It has been 25 years since the occurrence of one of the the worst tragedies in New York history, and a quarter of a century later, the Bronx still has not forgotten.
This upcoming Wednesday, March 25, will mark the 25-year anniversary of the Happy Land Social Club fire, a horrific inferno that devoured a illegal two-story night club located on 1959 Southern Boulevard, killing 87 party goers, mostly of Honduran descent, in 1990.
The fire was started by unemployed Cuban immigrant Julio Gonzalez who came to the United States from Cuba on the Mariel boatlift in 1980.
At about 2 a.m. on the morning of the tragedy, Gonzalez went to the club to win back his ex-girlfriend, Lydia Feliciano, who worked as a coat check and hat check girl. Their romance had ended several months earlier.
At the club, Gonzalez had reportedly told Feliciano that he loved her and that he wanted her back, but she had already started dating someone else.
Though rebuffed, the gilted lover continued to hang out at the club. When he approached her again a fight ensued leading to Gonzalez being removed by a bouncer. Gonzalez responded to the bouncer, “I’ll be back.”
A short time later, Gonzalez, who was described by neighbors as both kind and quiet, went back to the club carrying a canister with $1 worth of gasoline that he had purchased from a nearby Amoco station at Southern Boulevard and 172nd Street.
He then poured the gasoline through the club’s only entranceway and stairwell before igniting the combustible, hoping to get even with Feliciano.
The result – a raging inferno that resulted in 87 deaths, 59 of them of Hondurans, who had been in the night club that evening and morning celebrating Carnival.
This tragedy took place exactly 79 years after another similar disaster, the Triangle Shirtwaist Factory fire, which killed 146 garment workers on March 25, 1911.
Most of the deaths at Happy Land occurred due to smoke inhalation.
During his trial it was disclosed that Gonzalez was not supportive of Feliciano working at Happy Land.
He believed that if she didn’t have the job at the club, she would have had to rely on him financially, which very well may have been the reason for his actions.
On the morning of the fire, he had reportedly told her, “Just watch – tomorrow, you’re not going to work here anymore.”
He was right. However, he was unsuccessful in his attempts to kill his ex-girlfriend, as she was one of the five survivors of the tragedy.
Gonzalez was arrested the next day at his home on 31 Buchanan Place and taken to the 48th Precinct, and in September 1991, he was sentenced to 174 twenty-five year sentences (87 counts of murder and 87 counts of arson), a total of 4,350 years, which was the most substantial prison term ever imposed in the state of New York.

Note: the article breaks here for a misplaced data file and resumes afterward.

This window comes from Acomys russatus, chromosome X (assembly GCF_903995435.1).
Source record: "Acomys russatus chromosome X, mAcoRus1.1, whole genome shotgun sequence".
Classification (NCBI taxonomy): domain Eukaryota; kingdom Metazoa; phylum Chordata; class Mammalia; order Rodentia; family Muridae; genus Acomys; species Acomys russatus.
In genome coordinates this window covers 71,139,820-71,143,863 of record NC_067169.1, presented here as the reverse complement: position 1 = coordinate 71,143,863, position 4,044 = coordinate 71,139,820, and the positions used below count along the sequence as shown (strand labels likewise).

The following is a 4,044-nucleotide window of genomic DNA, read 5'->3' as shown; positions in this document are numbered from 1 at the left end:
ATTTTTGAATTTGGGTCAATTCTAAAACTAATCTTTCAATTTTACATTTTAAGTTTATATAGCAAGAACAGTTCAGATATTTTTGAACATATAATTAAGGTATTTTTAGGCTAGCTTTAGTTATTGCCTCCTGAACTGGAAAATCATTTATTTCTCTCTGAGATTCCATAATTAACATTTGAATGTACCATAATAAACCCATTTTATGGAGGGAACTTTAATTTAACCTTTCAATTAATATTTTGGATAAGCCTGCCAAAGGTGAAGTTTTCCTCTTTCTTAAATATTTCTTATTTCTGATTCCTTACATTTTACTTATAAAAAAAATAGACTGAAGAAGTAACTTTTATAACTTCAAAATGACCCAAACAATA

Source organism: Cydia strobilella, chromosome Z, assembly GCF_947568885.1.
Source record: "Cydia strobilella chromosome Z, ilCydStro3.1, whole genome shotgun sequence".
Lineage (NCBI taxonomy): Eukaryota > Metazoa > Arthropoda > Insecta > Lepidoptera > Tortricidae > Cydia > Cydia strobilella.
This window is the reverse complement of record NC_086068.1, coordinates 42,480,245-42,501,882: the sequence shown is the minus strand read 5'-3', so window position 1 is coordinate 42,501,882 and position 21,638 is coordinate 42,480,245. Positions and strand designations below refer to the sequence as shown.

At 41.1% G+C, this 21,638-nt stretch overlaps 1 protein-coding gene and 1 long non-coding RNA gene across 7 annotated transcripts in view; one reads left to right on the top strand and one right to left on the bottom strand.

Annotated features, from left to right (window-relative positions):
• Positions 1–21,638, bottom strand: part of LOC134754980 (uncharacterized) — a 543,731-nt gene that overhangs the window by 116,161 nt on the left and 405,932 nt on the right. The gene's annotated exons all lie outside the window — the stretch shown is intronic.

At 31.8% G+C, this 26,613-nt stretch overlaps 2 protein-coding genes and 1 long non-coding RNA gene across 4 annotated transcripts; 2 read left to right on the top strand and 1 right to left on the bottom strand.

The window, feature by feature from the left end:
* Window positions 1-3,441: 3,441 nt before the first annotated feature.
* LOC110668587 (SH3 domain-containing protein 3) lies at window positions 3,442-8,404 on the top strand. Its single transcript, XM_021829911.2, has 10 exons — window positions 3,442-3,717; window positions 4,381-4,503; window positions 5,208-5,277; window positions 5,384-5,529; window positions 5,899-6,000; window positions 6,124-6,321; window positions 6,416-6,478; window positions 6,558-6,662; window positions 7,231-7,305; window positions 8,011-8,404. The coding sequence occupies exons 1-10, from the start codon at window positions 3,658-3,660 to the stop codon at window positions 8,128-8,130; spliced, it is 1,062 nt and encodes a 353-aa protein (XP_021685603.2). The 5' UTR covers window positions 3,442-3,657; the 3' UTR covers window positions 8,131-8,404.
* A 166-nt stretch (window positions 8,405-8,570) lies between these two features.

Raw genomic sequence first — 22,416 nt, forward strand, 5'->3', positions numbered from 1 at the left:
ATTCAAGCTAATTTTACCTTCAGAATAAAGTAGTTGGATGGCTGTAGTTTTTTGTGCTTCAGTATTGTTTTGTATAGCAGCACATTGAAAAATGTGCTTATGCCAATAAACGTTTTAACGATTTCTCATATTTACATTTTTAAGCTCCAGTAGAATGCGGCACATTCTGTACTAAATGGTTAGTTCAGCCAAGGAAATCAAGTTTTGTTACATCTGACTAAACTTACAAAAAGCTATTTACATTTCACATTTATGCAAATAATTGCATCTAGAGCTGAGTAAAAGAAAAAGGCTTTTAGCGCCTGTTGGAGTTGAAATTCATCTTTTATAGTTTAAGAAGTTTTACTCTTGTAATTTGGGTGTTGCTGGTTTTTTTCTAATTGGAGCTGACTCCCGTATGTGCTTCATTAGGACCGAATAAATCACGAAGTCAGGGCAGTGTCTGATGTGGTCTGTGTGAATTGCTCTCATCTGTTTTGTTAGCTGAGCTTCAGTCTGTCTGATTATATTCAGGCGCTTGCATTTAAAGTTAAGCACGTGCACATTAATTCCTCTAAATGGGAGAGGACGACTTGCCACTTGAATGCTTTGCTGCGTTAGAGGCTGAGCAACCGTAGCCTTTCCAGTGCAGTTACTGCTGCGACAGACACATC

Gonzalez is currently serving his time at Clinton Correctional Facility in Dannemora, NY, and is eligible for parole this month.
Although the arsonist Gonzalez was found to be criminally responsible, the city filed misdemeanor charges against building owner Alex DiLorenzo III and landlord Jay Weiss, who was then married to actress Kathleen Turner, in February 1991, claiming that they were both responsible for building code violations – facility deficiencies that unquestionably led to more deaths in the tragedy.
They both pled guilty in May 1992, agreeing to perform community service and pay $150,000 towards a Bronx community center for Hondurans.
In its short history prior to the tragedy, it was clear that Happy Land Social Club wasn’t the safest place for its customers, who paid $5 per night to get in.
In 1988, both the Department of Buildings commissioner Charles M. Smith, Jr. and the mayor’s Social Club Task Force issued an order to vacate the building, due to violations such as no secondary means of exit, no emergency lighting and no sprinkler system.
The club also had a very narrow stairwell, which impeded egress, and the club’s dance area was on the second floor. No follow-up visits were documented.
A Mass will be held on Wednesday, March 25 at 6 p.m. at St. Thomas Aquinas Church, 1900 Crotona Parkway. After the Mass, those in attendance will walk to the Plaza of the Eighty-Seven, a memorial dedicated to the 87 victims located just across the street from the former night club for a vigil to mourn the loss of loved ones.
Both have been planned by Community Board 6 and some of those who lost family members in the tragedy for the past 15 years.
“The incident, although very painful for our community, has significantly improved our awareness regarding the rules and regulations of any business or facility in the area,” said district manager Ivine Galarza.
“This tragedy has become a lesson – and it is because of this incident that this board now inspects all of the businesses in its area, to make sure an incident like this doesn’t take place again in the future.”